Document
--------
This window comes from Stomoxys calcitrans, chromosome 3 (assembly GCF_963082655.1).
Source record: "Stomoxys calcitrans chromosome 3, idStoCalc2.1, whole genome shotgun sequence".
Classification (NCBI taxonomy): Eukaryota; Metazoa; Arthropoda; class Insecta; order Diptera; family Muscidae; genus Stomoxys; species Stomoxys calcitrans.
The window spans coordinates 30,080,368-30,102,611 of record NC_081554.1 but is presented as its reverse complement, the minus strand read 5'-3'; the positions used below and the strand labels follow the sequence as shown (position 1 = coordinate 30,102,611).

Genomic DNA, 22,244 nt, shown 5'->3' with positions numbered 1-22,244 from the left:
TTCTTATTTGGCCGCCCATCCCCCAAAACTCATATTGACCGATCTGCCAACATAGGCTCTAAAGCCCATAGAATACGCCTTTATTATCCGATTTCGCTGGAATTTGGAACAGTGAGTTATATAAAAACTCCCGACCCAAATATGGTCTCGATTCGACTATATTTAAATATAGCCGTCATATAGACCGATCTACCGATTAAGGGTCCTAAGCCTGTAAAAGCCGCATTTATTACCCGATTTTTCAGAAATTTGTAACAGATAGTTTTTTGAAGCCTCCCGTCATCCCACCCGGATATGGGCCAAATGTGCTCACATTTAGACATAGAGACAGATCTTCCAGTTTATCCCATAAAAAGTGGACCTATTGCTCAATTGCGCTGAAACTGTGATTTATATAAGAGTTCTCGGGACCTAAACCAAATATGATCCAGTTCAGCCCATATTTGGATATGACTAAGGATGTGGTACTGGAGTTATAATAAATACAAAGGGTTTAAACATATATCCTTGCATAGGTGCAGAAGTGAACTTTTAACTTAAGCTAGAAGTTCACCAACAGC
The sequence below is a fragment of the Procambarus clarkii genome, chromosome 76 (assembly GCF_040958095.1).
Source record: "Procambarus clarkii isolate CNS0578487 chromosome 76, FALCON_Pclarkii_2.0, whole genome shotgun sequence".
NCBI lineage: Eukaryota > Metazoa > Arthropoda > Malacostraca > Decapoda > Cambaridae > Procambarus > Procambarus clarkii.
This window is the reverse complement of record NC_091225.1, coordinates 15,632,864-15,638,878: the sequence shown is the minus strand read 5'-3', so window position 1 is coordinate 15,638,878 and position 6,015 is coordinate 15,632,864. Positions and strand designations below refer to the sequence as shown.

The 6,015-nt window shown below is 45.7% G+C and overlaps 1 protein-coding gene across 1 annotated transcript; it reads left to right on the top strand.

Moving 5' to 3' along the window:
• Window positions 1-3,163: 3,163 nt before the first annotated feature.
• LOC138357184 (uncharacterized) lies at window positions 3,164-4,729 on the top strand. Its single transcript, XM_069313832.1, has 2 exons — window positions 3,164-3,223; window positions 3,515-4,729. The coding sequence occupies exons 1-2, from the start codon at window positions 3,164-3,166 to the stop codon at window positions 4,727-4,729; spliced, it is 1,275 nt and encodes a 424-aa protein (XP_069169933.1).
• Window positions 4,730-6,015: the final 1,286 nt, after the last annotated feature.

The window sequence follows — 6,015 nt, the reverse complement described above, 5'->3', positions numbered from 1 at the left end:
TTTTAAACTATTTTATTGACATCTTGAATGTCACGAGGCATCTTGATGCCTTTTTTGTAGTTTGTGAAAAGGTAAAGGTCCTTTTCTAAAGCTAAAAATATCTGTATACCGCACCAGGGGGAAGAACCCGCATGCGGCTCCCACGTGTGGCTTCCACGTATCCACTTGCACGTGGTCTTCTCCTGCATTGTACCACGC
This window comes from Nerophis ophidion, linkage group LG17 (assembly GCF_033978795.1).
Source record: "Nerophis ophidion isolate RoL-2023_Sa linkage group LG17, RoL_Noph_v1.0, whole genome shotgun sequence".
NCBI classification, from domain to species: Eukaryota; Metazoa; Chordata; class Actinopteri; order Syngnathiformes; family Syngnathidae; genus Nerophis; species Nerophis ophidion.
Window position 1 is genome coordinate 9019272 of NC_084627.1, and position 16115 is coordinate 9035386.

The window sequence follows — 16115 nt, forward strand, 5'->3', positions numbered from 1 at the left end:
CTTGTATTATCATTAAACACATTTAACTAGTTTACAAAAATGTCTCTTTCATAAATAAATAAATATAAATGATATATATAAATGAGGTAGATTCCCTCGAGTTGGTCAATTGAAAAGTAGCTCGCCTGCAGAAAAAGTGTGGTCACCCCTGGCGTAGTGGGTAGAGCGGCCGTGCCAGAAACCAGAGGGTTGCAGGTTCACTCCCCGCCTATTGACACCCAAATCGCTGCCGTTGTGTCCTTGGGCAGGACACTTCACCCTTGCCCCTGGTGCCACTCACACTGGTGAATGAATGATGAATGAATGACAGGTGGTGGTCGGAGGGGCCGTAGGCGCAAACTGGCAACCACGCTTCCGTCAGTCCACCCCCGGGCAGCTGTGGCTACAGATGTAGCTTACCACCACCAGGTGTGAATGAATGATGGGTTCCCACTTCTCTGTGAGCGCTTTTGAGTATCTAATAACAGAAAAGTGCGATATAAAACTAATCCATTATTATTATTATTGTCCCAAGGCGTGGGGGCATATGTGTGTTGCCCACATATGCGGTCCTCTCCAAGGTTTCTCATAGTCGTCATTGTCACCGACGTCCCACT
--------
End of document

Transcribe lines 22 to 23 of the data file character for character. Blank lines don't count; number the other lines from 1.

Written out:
The window sequence follows — 16115 nt, forward strand, 5'->3', positions numbered from 1 at the left end:
CTTGTATTATCATTAAACACATTTAACTAGTTTACAAAAATGTCTCTTTCATAAATAAATAAATATAAATGATATATATAAATGAGGTAGATTCCCTCGAGTTGGTCAATTGAAAAGTAGCTCGCCTGCAGAAAAAGTGTGGTCACCCCTGGCGTAGTGGGTAGAGCGGCCGTGCCAGAAACCAGAGGGTTGCAGGTTCACTCCCCGCCTATTGACACCCAAATCGCTGCCGTTGTGTCCTTGGGCAGGACACTTCACCCTTGCCCCTGGTGCCACTCACACTGGTGAATGAATGATGAATGAATGACAGGTGGTGGTCGGAGGGGCCGTAGGCGCAAACTGGCAACCACGCTTCCGTCAGTCCACCCCCGGGCAGCTGTGGCTACAGATGTAGCTTACCACCACCAGGTGTGAATGAATGATGGGTTCCCACTTCTCTGTGAGCGCTTTTGAGTATCTAATAACAGAAAAGTGCGATATAAAACTAATCCATTATTATTATTATTGTCCCAAGGCGTGGGGGCATATGTGTGTTGCCCACATATGCGGTCCTCTCCAAGGTTTCTCATAGTCGTCATTGTCACCGACGTCCCACT